The origins of bad habits
31st July, 20150 Comments
Written by: Kevin Ryan MBACP (Accredited)
“I have always acted this way. I don’t know why and it doesn’t do me any good. It’s just a habit.”
The origin of this flawed behaviour lays somewhere in our past. Once it was a sensible reaction to the circumstances, but now its origins have become lost in the mists of time and memory. All that remains is this habitual way of thinking and reacting.
This reminds me of a story I once heard. There was once a grandmother who every year invited her family to join her for Christmas, where she roasted a large turkey. It was not too dry, nor too greasy, it was cooked to perfection. The meat cut like butter and the flavours just exploded in the mouth. The one thing that they all noticed was that before the grandmother put the turkey in the oven she always cut the side of the legs off.
There were many years of debate within the family as why she did this, but all her children and grandchildren followed her example and cut off the side of their turkey’s legs as well. Some said it allowed the heat to flow freely through the bird; others claimed it allowed the juices to run out or for the spices to permeate the flesh. Year after year the family disputed the reasons behind the practice, sometimes the arguments grew heated, but everyone knew the practice was correct, but no one knew the real reason why.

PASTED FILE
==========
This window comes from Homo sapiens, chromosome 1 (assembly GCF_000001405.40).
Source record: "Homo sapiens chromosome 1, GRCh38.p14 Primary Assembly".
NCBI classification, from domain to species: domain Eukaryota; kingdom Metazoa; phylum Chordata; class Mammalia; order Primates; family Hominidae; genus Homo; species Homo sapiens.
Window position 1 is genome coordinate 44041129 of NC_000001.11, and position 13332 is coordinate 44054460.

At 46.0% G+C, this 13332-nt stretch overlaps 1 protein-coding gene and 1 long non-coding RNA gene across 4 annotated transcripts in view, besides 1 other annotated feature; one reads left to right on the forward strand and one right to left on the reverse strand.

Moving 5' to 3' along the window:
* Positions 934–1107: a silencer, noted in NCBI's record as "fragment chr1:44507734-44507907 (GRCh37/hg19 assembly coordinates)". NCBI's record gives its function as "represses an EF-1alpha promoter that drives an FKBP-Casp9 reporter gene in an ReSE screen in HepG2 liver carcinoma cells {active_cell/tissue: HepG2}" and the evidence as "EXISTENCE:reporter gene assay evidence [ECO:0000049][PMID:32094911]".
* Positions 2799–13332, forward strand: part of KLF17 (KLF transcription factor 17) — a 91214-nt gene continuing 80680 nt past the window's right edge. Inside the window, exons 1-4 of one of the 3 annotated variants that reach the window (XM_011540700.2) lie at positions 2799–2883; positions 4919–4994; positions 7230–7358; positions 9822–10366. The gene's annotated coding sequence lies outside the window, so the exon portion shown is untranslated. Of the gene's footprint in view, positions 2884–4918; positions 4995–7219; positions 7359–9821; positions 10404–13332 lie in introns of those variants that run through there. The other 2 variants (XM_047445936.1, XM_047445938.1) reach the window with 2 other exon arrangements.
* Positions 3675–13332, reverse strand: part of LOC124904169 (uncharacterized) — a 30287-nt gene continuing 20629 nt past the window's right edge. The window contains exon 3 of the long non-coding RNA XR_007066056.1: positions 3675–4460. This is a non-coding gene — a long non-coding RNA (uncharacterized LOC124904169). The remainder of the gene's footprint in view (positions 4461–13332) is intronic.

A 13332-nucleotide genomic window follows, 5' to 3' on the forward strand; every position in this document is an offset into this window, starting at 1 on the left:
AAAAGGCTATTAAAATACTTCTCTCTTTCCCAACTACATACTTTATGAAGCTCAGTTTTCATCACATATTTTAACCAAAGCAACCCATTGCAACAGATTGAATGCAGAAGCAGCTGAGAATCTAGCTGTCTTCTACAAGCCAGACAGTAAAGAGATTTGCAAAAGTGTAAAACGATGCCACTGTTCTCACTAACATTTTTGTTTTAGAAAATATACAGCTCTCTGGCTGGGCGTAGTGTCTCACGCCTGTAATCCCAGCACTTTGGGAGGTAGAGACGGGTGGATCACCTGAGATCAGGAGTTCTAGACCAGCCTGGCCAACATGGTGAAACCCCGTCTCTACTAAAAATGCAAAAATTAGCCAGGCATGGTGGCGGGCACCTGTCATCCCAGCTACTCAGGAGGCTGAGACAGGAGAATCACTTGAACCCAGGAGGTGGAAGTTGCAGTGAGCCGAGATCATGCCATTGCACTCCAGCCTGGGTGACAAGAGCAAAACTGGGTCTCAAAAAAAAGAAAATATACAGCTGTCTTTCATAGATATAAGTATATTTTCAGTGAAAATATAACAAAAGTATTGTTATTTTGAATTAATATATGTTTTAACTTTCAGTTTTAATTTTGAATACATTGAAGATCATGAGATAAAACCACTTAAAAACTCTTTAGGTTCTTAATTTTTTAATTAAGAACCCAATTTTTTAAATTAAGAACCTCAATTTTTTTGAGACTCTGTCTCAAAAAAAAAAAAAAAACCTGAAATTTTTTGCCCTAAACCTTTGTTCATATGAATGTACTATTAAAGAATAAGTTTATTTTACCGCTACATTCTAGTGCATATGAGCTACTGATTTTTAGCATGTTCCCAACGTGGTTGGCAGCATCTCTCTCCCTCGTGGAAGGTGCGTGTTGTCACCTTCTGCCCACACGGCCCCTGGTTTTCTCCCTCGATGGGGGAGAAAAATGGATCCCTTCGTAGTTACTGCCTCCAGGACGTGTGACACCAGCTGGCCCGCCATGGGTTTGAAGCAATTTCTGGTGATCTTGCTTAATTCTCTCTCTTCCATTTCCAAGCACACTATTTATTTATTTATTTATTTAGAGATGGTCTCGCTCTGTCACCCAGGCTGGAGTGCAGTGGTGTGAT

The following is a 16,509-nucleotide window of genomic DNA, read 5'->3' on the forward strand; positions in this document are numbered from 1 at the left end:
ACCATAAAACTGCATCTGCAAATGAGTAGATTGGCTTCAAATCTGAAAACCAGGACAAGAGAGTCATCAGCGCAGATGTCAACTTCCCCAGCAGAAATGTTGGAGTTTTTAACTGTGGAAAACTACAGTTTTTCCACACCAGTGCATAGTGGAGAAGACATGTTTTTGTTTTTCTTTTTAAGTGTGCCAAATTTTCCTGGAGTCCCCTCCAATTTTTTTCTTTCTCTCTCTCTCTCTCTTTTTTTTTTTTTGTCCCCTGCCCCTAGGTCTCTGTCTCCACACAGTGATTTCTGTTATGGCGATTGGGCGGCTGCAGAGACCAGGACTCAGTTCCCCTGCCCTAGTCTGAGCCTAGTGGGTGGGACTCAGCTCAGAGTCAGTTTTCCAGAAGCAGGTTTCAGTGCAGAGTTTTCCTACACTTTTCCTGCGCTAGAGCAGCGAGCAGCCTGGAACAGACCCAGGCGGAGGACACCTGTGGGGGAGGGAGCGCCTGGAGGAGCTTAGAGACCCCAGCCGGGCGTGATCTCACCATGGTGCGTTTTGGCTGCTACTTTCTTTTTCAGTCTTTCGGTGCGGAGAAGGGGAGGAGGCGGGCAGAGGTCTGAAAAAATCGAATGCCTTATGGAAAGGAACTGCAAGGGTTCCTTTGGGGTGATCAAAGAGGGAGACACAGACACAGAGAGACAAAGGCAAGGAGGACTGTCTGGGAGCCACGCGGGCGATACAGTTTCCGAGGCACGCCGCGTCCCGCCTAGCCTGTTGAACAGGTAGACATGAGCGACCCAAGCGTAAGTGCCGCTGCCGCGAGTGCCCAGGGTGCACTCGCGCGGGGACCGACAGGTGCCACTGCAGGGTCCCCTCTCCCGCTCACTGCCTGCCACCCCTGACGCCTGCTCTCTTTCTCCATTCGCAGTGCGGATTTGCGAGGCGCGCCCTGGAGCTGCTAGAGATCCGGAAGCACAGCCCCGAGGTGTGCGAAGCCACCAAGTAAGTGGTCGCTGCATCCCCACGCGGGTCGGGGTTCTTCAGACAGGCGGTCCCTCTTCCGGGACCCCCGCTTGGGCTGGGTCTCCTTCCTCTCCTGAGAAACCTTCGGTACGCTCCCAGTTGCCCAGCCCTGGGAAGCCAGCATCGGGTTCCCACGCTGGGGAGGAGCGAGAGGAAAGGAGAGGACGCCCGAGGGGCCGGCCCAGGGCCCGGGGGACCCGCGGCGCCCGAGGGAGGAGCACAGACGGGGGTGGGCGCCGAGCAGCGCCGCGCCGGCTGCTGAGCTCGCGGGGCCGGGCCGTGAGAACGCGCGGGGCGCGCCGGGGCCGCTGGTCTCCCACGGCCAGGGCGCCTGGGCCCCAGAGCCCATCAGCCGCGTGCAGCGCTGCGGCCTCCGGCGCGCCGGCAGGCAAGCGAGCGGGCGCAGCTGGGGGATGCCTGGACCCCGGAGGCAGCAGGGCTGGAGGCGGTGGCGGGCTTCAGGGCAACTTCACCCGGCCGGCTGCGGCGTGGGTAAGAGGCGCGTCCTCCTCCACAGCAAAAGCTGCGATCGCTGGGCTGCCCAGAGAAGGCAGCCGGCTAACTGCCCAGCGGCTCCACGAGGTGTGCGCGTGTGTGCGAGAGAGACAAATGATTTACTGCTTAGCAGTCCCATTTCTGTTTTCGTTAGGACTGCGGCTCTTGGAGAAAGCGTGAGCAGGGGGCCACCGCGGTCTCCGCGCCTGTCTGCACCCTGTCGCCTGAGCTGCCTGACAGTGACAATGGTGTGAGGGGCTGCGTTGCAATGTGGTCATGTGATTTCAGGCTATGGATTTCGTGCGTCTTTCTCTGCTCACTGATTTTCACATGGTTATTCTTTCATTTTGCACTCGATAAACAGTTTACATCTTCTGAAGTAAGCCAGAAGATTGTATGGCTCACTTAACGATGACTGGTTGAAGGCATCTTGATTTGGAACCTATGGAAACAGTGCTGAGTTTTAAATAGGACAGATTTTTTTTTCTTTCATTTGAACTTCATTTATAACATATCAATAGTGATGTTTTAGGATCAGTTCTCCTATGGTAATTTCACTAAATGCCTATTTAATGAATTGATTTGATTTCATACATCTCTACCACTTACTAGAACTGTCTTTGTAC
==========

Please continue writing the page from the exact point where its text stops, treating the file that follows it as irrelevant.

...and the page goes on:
The grandmother remained silent during these debates until one year, after a particularly energetic dispute the family turned to her and asked what was the secret behind cutting the sides off the turkey. “Well” she said, “if I did not cut the sides off the turkey it would be too big for my small oven.”
It is good to reflect on our behaviour, to ask ourselves why we do what we do? Do our habits and ways of thinking serve us well or are they just fossils of a previous time? A way of dealing with the world at one time in your life might not be relevant now. Cutting the sides off the turkey made sense for grandmother’s small oven, but not the children’s or the grandchildren’s larger ovens, yet everyone loyally continued the practice until it became an embedded tradition. Each family member finding justification, no one questioning the source of the behaviour and asking, “Does this make sense?” This lack of critical questioning can lie behind national traditions, company culture or personal habitual behaviour.
Just step back and reflect for a while how you habitually react to the world around you, at home or at work. Do these behaviours serve you well and if not, why not? When and where did they start and are those origins still valid for today? Do you want to cut the sides off the turkey forever when the bird can easily fit into your oven?
About the author
In 2005 I qualified with The Coaching Academy and have also studied cognitive behavioural theory. I am a trained counsellor working in a cognitive behavioural therapy model, which I believe gives a deeper awareness of the coaching issues my clients bring to me.
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